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Elasticsearch with BERT for advanced document search

Elasticsearch with BERT for advanced document search

Elasticsearch meets BERT

Elasticsearch with BERT for advanced document search.

Below is a job search example:

example

System architecture

architecture

Getting Started

1. Download a pretrained BERT model

List of released pretrained BERT models (click to expand...)
BERT-Base, Uncased12-layer, 768-hidden, 12-heads, 110M parameters
BERT-Large, Uncased24-layer, 1024-hidden, 16-heads, 340M parameters
BERT-Base, Cased12-layer, 768-hidden, 12-heads , 110M parameters
BERT-Large, Cased24-layer, 1024-hidden, 16-heads, 340M parameters
BERT-Base, Multilingual Cased (New)104 languages, 12-layer, 768-hidden, 12-heads, 110M parameters
BERT-Base, Multilingual Cased (Old)102 languages, 12-layer, 768-hidden, 12-heads, 110M parameters
BERT-Base, ChineseChinese Simplified and Traditional, 12-layer, 768-hidden, 12-heads, 110M parameters
$ wget https://storage.googleapis.com/bert_models/2018_10_18/cased_L-12_H-768_A-12.zip
$ unzip cased_L-12_H-768_A-12.zip

2. Set environment variables

You need to set a pretrained BERT model and Elasticsearch's index name as environment variables:

$ export PATH_MODEL=./cased_L-12_H-768_A-12
$ export INDEX_NAME=jobsearch

3. Run Docker containers

$ docker-compose up

4. Create index

You can use the create index API to add a new index to an Elasticsearch cluster. When creating an index, you can specify the following:

  • Settings for the index
  • Mappings for fields in the index
  • Index aliases

For example, if you want to create jobsearch index with title, text and text_vector fields, you can create the index by the following command:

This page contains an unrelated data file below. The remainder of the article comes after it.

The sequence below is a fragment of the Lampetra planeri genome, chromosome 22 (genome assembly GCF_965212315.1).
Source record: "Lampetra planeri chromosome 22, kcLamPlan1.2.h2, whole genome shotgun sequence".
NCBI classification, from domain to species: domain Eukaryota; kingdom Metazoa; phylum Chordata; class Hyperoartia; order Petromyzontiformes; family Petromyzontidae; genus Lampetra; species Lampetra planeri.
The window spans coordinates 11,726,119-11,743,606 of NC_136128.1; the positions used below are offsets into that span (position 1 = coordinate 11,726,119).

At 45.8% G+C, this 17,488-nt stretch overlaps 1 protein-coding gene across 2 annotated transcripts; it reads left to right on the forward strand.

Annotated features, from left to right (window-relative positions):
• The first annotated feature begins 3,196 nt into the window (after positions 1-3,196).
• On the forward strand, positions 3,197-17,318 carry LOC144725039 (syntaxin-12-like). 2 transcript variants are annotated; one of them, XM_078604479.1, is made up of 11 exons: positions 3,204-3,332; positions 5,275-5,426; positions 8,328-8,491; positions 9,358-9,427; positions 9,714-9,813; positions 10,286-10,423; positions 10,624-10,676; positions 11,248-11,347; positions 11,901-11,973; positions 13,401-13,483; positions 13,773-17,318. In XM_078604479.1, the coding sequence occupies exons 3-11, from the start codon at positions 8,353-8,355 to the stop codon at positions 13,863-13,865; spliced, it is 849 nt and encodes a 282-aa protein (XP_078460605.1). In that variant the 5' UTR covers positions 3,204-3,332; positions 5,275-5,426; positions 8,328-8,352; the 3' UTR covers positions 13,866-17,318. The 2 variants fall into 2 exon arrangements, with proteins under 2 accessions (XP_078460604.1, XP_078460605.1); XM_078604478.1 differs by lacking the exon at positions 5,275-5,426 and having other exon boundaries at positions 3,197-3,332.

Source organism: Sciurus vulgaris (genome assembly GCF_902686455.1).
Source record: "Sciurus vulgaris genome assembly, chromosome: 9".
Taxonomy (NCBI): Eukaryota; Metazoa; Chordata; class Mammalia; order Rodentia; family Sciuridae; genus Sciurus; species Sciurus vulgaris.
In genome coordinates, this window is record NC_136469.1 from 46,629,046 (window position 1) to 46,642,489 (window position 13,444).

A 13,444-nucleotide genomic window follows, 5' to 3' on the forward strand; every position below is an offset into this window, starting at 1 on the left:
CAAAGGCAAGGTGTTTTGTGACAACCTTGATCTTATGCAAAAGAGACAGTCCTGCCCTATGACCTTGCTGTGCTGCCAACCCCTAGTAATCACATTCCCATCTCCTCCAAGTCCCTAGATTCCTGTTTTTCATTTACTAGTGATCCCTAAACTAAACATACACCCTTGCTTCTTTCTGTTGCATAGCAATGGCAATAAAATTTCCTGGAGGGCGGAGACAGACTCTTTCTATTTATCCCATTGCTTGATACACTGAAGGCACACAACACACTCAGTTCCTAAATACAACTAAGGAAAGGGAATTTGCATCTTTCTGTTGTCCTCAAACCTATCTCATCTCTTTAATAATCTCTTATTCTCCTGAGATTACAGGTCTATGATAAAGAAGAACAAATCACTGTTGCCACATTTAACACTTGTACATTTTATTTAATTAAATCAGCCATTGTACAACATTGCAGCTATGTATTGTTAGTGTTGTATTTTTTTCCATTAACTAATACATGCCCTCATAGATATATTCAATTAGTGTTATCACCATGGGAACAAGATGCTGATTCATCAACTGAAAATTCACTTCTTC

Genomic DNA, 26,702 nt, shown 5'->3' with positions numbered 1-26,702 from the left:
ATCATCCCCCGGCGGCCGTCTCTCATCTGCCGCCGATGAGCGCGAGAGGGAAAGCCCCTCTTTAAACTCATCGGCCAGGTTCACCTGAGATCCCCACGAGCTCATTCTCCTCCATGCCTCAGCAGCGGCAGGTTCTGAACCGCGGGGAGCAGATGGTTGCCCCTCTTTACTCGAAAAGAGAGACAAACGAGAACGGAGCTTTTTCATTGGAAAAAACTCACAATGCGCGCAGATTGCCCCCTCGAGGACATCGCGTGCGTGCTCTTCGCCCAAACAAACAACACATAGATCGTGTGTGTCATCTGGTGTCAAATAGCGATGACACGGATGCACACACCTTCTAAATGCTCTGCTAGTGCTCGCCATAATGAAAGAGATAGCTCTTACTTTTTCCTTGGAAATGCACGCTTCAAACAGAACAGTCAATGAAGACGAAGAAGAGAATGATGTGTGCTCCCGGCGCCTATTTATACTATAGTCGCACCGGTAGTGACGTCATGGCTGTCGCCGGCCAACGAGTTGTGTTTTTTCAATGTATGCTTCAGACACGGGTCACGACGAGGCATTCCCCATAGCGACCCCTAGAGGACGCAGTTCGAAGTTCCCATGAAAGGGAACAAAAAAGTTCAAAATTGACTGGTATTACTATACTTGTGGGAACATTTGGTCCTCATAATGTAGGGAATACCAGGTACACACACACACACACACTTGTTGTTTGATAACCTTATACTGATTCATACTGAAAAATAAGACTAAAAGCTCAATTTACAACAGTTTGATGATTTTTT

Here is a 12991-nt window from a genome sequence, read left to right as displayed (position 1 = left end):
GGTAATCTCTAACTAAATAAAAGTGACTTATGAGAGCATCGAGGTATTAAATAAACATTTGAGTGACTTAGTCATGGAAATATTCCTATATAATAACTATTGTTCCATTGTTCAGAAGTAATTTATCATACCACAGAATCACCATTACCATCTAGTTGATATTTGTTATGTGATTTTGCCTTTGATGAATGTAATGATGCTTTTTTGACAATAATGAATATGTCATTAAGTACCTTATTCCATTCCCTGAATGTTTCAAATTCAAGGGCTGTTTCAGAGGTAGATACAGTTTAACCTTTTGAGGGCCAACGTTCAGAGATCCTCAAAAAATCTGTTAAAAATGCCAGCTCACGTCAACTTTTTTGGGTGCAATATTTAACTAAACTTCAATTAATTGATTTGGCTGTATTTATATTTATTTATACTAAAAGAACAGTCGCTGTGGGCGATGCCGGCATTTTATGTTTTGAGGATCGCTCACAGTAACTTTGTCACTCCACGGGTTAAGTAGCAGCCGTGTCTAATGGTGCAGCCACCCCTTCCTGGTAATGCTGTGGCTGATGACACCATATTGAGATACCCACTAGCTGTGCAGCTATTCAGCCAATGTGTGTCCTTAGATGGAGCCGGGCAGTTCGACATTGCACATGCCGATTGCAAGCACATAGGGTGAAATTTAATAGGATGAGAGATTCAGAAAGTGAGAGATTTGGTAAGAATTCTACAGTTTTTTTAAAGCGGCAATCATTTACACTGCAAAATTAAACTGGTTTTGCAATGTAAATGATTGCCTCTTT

$ python example/create_index.py --index_file=example/index.json --index_name=jobsearch
# index.json
{
  "settings": {
    "number_of_shards": 2,
    "number_of_replicas": 1
  },
  "mappings": {
    "dynamic": "true",
    "_source": {
      "enabled": "true"
    },
    "properties": {
      "title": {
        "type": "text"
      },
      "text": {
        "type": "text"
      },
      "text_vector": {
        "type": "dense_vector",
        "dims": 768
      }
    }
  }
}

CAUTION: The dims value of text_vector must need to match the dims of a pretrained BERT model.

5. Create documents

Once you created an index, you’re ready to index some document. The point here is to convert your document into a vector using BERT. The resulting vector is stored in the text_vector field. Let`s convert your data into a JSON document:

$ python example/create_documents.py --data=example/example.csv --index_name=jobsearch
# example/example.csv
"Title","Description"
"Saleswoman","lorem ipsum"
"Software Developer","lorem ipsum"
"Chief Financial Officer","lorem ipsum"
"General Manager","lorem ipsum"
"Network Administrator","lorem ipsum"

After finishing the script, you can get a JSON document like follows:

# documents.jsonl
{"_op_type": "index", "_index": "jobsearch", "text": "lorem ipsum", "title": "Saleswoman", "text_vector": [...]}
{"_op_type": "index", "_index": "jobsearch", "text": "lorem ipsum", "title": "Software Developer", "text_vector": [...]}
{"_op_type": "index", "_index": "jobsearch", "text": "lorem ipsum", "title": "Chief Financial Officer", "text_vector": [...]}
...

6. Index documents

After converting your data into a JSON, you can adds a JSON document to the specified index and makes it searchable.

$ python example/index_documents.py

7. Open browser

Go to <http://127.0.0.1:5000>.

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